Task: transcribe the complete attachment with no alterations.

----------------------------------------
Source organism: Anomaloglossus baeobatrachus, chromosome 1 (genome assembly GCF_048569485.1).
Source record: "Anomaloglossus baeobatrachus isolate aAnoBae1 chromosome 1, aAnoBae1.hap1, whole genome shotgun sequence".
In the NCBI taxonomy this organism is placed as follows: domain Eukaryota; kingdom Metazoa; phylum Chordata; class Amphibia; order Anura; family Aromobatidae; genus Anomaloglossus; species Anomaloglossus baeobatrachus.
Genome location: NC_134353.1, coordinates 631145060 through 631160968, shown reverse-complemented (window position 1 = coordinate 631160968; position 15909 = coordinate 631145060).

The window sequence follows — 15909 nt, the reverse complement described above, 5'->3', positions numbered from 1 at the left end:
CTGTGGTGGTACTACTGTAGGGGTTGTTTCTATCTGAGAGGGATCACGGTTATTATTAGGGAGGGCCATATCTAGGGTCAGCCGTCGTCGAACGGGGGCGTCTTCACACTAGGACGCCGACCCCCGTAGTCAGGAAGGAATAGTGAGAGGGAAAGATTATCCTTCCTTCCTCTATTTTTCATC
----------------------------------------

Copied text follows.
Source organism: Anomaloglossus baeobatrachus, chromosome 1 (genome assembly GCF_048569485.1).
Source record: "Anomaloglossus baeobatrachus isolate aAnoBae1 chromosome 1, aAnoBae1.hap1, whole genome shotgun sequence".
In the NCBI taxonomy this organism is placed as follows: domain Eukaryota; kingdom Metazoa; phylum Chordata; class Amphibia; order Anura; family Aromobatidae; genus Anomaloglossus; species Anomaloglossus baeobatrachus.
Genome location: NC_134353.1, coordinates 631145060 through 631160968, shown reverse-complemented (window position 1 = coordinate 631160968; position 15909 = coordinate 631145060).

The window sequence follows — 15909 nt, the reverse complement described above, 5'->3', positions numbered from 1 at the left end:
CTGTGGTGGTACTACTGTAGGGGTTGTTTCTATCTGAGAGGGATCACGGTTATTATTAGGGAGGGCCATATCTAGGGTCAGCCGTCGTCGAACGGGGGCGTCTTCACACTAGGACGCCGACCCCCGTAGTCAGGAAGGAATAGTGAGAGGGAAAGATTATCCTTCCTTCCTCTATTTTTCATC